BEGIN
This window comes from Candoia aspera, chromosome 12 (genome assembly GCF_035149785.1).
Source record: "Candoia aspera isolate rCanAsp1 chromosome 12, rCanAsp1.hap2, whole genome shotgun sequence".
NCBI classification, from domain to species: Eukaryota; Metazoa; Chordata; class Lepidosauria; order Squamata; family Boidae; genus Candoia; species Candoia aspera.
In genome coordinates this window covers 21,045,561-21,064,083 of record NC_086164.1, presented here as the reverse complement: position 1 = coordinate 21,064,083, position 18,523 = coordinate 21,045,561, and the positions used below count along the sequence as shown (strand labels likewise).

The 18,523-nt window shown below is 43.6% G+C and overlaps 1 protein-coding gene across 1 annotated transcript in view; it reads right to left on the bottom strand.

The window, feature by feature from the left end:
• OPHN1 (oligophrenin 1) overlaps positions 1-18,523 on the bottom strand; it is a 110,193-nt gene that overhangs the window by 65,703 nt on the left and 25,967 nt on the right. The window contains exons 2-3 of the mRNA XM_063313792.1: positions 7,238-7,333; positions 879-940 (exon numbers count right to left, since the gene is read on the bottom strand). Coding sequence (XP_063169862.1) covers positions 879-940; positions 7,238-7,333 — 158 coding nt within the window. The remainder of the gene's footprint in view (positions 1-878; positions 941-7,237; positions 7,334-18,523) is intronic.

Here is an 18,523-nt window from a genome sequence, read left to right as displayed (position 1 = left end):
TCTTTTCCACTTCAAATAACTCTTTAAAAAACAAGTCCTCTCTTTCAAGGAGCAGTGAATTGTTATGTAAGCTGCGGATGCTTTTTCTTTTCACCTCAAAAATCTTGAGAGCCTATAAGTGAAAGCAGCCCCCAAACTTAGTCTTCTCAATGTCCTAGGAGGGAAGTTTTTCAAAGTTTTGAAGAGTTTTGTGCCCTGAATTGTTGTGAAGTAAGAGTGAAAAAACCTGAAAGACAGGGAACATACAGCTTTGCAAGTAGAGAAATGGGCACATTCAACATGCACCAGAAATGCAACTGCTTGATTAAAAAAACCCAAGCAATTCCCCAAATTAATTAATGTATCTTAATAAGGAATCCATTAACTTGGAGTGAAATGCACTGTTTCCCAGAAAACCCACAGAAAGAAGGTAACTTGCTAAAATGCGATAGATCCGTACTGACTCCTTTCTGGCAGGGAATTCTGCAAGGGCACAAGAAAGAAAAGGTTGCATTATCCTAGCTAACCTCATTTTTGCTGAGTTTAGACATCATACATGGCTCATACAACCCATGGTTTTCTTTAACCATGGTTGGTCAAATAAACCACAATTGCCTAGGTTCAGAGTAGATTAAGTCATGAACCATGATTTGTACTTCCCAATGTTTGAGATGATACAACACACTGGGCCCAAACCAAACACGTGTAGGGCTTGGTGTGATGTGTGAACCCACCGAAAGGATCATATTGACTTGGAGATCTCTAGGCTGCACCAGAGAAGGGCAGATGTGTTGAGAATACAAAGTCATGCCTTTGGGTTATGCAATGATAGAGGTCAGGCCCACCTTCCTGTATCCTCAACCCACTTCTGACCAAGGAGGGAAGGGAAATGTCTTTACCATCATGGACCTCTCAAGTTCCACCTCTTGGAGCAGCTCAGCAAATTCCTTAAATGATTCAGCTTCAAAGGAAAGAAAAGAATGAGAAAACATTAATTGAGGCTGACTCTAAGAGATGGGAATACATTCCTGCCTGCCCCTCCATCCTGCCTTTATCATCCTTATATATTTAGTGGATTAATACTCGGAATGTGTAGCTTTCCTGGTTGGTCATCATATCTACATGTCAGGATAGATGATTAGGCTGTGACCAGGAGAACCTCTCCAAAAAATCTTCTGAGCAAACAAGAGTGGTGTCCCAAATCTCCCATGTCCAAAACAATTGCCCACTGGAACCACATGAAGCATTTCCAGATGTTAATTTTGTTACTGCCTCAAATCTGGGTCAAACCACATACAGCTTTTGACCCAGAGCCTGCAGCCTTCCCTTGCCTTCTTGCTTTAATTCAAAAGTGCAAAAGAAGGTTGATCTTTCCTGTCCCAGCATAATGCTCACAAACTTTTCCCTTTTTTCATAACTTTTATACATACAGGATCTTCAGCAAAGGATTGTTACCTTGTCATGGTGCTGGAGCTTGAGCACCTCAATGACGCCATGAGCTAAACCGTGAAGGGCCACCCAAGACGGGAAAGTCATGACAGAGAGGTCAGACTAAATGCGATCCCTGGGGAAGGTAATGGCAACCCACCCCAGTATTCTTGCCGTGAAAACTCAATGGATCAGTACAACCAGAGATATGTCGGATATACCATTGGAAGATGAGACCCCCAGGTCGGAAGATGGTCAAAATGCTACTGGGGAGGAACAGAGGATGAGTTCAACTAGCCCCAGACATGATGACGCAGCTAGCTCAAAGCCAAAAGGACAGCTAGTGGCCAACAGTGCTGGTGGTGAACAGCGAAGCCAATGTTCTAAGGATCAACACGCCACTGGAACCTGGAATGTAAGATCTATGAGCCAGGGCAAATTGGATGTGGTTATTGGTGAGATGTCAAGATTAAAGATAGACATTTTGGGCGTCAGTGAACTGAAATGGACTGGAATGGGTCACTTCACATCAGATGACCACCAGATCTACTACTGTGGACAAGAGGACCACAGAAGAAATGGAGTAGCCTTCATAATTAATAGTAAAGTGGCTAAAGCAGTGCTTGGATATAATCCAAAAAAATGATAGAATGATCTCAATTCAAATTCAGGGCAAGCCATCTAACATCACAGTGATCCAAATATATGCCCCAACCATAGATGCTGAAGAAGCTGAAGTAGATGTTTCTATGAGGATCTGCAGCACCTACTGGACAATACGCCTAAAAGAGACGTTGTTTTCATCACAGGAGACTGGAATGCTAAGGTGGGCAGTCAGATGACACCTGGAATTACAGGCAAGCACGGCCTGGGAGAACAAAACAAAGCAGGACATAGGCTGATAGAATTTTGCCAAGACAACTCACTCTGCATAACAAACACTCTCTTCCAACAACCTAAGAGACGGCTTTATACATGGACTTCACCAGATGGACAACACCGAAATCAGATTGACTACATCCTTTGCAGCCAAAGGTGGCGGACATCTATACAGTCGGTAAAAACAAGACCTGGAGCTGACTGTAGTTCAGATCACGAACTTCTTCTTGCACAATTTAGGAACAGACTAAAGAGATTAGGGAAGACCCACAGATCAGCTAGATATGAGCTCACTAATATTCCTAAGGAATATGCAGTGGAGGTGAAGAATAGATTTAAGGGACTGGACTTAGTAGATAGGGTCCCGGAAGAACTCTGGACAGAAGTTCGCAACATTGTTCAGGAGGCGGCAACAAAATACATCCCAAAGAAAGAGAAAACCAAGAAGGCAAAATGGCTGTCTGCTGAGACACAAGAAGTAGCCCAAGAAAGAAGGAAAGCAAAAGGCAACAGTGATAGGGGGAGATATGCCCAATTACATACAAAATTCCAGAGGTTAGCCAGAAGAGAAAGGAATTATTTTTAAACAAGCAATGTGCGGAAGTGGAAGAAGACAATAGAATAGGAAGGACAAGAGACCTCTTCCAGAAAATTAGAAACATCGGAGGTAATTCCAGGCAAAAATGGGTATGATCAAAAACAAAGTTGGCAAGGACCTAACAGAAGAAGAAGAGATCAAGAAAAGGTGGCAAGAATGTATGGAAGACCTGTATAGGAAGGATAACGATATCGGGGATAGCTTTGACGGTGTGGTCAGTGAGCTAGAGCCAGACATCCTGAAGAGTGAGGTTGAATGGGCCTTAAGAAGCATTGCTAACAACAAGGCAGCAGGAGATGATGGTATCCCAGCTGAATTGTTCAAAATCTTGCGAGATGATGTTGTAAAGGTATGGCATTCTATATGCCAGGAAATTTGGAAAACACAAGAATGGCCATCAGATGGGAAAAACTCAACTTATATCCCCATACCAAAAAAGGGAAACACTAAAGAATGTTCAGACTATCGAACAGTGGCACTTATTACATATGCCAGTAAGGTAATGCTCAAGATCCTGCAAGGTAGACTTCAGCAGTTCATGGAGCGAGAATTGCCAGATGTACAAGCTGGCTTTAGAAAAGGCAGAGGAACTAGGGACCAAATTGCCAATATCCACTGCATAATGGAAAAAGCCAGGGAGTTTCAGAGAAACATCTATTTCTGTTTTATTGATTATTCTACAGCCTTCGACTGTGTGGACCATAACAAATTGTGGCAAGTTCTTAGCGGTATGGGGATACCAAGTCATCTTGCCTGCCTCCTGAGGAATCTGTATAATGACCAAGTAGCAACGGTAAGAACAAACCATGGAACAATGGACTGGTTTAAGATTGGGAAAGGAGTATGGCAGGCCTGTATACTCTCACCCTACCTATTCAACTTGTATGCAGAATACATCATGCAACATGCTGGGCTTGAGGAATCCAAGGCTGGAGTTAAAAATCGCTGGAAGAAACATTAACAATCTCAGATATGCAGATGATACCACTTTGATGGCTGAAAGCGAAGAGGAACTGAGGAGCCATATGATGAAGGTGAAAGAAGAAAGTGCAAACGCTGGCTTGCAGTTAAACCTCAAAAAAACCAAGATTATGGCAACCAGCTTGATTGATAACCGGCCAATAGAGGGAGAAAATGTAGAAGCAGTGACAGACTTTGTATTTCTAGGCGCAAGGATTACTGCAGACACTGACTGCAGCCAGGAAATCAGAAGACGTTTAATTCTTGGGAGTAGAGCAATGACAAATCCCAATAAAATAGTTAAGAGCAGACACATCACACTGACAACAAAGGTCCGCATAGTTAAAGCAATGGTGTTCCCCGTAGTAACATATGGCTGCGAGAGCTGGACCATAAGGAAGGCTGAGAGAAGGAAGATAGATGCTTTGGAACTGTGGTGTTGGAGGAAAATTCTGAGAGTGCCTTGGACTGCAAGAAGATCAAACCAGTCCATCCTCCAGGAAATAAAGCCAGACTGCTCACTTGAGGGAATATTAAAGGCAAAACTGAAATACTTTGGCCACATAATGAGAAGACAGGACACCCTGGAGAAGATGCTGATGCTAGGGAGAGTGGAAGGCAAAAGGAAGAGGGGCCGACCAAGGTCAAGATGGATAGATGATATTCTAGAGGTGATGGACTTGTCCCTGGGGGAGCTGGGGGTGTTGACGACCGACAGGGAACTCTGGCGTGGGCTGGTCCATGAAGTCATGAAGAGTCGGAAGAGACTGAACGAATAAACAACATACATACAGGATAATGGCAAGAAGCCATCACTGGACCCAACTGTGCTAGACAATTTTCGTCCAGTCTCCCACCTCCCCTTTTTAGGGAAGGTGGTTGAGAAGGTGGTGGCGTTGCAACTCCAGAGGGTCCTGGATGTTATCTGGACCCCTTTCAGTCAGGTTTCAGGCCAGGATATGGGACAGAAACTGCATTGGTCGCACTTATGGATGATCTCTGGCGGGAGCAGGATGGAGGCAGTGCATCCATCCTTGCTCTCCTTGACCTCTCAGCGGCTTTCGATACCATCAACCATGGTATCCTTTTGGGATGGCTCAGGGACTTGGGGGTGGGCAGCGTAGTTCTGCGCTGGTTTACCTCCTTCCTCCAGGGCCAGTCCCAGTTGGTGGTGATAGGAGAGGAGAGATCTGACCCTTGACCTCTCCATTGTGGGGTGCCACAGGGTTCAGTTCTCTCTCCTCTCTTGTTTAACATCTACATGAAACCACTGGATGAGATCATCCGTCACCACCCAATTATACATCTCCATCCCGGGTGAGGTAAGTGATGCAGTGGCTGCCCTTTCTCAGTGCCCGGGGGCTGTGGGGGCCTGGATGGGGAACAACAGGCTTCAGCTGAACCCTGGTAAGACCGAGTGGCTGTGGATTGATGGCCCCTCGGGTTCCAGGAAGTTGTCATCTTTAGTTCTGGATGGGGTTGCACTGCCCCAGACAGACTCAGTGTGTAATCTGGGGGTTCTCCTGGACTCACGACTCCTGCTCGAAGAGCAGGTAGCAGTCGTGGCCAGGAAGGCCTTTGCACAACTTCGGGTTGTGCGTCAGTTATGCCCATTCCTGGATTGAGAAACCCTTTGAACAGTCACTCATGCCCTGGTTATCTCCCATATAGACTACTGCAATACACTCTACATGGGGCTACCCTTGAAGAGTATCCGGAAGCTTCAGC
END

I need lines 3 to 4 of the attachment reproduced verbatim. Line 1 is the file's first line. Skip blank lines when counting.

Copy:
NCBI classification, from domain to species: Eukaryota; Metazoa; Chordata; class Lepidosauria; order Squamata; family Boidae; genus Candoia; species Candoia aspera.
In genome coordinates this window covers 21,045,561-21,064,083 of record NC_086164.1, presented here as the reverse complement: position 1 = coordinate 21,064,083, position 18,523 = coordinate 21,045,561, and the positions used below count along the sequence as shown (strand labels likewise).